4. they have knowledge that the "passive investor may not have"?

first, let's remember that people all too often confuse information with knowledge.

they can't have any information that everybody else doesn't also have. That's the beauty of a publicly traded market. All information has to be made publicly available to all participants at the same time. Otherwise if some had information others didn't, it wouldn't be a fair market and nobody would play in that game.

so they can't profit because they know the same things everyone else does. They have to know something others don't. But they can't act on that because that's insider trading. Now even though they have the same information as everyone else, they could make conclusions or guesses with that information than others and could profit if they come to a different determination than everyone else.'

(this is still not knowledge however. If they guess right is it skill or luck? you won't know until their luck runs out, then you'll know for sure).

problem is then that means your portfolio won't track the market. It has to look different and possibly seem weird because they're doing something different from everyone else. If they're right, they'll look like geniuses. If they're wrong, they'll be blamed for not just owning the market. You gonna be ok with your portfolio not tracking the market? Feeling lucky?
I guess what I’m trying to say is there are still a number of options for the passive investor. 2 funds, 3 funds, 4 funds, 5 funds. Do you invest in an All Cap, do you invest in US Large Cap, do you add emerging markets and so on.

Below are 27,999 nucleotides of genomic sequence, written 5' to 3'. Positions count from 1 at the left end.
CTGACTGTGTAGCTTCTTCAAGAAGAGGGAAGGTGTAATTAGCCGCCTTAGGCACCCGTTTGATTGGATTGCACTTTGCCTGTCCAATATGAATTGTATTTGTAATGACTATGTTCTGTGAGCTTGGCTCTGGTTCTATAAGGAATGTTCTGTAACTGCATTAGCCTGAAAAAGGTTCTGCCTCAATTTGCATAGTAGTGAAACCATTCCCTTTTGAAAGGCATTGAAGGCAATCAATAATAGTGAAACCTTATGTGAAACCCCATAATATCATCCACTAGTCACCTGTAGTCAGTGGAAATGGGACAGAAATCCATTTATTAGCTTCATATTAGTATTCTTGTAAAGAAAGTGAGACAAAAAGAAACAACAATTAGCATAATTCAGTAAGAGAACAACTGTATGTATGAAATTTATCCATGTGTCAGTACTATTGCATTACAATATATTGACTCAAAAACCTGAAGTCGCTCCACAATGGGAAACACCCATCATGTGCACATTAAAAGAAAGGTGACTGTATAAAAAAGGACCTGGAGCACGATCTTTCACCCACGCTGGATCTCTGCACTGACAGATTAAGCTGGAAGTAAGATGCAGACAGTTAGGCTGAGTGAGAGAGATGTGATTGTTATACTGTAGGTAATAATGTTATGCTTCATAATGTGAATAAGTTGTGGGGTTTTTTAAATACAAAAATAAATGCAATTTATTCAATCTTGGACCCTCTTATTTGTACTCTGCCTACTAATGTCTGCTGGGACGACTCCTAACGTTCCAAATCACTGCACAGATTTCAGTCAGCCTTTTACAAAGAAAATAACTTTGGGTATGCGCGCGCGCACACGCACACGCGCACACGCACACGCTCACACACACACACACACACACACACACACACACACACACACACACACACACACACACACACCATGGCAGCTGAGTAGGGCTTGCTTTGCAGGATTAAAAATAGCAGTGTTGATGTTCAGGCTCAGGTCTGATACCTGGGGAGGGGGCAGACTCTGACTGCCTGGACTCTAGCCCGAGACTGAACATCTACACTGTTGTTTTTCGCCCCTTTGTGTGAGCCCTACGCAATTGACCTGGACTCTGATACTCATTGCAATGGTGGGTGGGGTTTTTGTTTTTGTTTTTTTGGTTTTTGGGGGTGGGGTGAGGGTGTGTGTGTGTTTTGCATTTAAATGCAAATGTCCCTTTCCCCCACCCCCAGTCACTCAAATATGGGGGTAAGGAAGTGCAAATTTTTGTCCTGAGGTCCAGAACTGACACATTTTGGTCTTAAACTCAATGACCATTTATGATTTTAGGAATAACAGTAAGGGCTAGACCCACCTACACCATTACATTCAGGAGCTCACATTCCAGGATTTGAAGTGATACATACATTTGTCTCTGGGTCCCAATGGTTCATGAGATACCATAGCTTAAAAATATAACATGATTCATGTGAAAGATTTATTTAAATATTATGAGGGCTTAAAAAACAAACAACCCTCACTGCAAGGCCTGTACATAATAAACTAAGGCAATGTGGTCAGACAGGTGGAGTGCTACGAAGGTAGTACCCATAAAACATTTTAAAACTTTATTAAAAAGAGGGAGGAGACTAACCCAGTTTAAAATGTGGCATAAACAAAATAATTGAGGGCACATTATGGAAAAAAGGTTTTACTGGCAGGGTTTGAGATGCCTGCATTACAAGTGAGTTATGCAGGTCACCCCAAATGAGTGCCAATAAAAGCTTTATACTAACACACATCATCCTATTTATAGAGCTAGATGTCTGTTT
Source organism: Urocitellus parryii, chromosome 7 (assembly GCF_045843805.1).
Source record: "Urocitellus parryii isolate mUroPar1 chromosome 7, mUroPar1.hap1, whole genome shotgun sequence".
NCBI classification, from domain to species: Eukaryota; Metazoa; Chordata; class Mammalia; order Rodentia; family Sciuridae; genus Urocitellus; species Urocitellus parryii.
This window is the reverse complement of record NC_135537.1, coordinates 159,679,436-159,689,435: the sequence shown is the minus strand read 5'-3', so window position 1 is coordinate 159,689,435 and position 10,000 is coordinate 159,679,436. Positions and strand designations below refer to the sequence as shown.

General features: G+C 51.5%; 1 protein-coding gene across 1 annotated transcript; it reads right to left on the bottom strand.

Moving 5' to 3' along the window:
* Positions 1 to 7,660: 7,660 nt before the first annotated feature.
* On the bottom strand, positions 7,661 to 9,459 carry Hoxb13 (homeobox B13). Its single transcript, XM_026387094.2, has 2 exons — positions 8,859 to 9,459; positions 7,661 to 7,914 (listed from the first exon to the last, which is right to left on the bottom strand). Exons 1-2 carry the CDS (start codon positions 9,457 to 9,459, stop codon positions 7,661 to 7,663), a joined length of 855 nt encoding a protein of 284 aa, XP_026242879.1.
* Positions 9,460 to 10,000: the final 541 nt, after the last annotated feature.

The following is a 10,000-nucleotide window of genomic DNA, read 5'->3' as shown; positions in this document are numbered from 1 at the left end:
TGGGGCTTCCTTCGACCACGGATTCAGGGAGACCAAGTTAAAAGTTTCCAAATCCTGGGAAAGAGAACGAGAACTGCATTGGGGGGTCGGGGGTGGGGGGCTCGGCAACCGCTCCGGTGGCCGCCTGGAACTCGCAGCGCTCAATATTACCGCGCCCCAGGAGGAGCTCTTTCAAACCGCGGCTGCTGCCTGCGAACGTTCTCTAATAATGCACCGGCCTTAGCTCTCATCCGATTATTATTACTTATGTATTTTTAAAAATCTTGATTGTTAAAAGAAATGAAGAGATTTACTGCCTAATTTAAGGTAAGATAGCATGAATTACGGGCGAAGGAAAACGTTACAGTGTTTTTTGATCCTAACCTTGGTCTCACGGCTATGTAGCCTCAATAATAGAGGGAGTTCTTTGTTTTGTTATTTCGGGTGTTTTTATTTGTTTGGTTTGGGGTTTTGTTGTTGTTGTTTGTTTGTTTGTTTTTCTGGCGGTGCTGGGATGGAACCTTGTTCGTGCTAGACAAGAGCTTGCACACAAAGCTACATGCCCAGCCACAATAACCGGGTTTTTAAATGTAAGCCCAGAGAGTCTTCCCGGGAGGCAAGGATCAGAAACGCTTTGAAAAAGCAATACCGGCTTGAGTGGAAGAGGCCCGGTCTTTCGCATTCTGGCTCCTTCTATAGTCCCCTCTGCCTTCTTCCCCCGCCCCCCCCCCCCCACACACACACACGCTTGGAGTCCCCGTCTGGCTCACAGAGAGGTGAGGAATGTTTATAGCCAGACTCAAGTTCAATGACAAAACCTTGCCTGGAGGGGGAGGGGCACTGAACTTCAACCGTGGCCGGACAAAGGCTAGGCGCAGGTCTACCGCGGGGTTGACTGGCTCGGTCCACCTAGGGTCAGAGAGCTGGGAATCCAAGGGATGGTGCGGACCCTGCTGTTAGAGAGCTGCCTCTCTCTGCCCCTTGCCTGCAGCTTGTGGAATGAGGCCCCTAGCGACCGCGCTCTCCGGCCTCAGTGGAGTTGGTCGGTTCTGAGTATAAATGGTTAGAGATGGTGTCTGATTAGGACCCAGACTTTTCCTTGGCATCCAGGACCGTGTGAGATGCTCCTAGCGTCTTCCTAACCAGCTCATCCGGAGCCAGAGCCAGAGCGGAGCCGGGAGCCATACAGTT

There are still so many variations for the passive investor that choosing one set of ETFs versus another (with the same AA) can yield entirely different results. The delta between them could be far more than the fees the bank takes….I guess this leads me onto a further question - How does one decide on their portfolio once they have their AA: there are a plethora of options as highlighted above. Again, does an active manager make a more informed decision because they still have more of an understanding of the market than you. And no, I am not talking about inside trading or anything or the sort, but simply understanding the makeup of the entire market better, so what combination within the parameters of my AA will likely yield the best result.

I am nervous that although I know my AA is 80/20, I could underperform someone else’s or a banks portfolio substantially, simply because they selected a better set of ETFs. What is the perfect portfolio…

If simplicity is best, why doesn’t everyone use a 2 fine portfolio. Is complicating it simply to scratch an itch, or a “what if” but no evidence it outperforms?
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inittowinit
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Re: My private bank has a lot of funds

Post by inittowinit »

tradez wrote: Wed Jan 18, 2023 5:52 pm There must be an advantage to doing this or they would minimize the number/complexity. I don’t believe they do it simply for optics in order to make it look like they are doing a lot.
That IS the advantage -- it's just their advantage, not yours. By creating a complex-looking portfolio they are seeking to increase your perception of their value ("wow, I could never invest on my own -- too complicated!").

Rather than using complexity as a proxy for quality, the appropriate method for evaluating them would be to compare their risk-adjusted performance after taxes and fees to benchmarks and/or peers over several different time periods. Then you are comparing apples to apples.
coachd50
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Re: My private bank has a lot of funds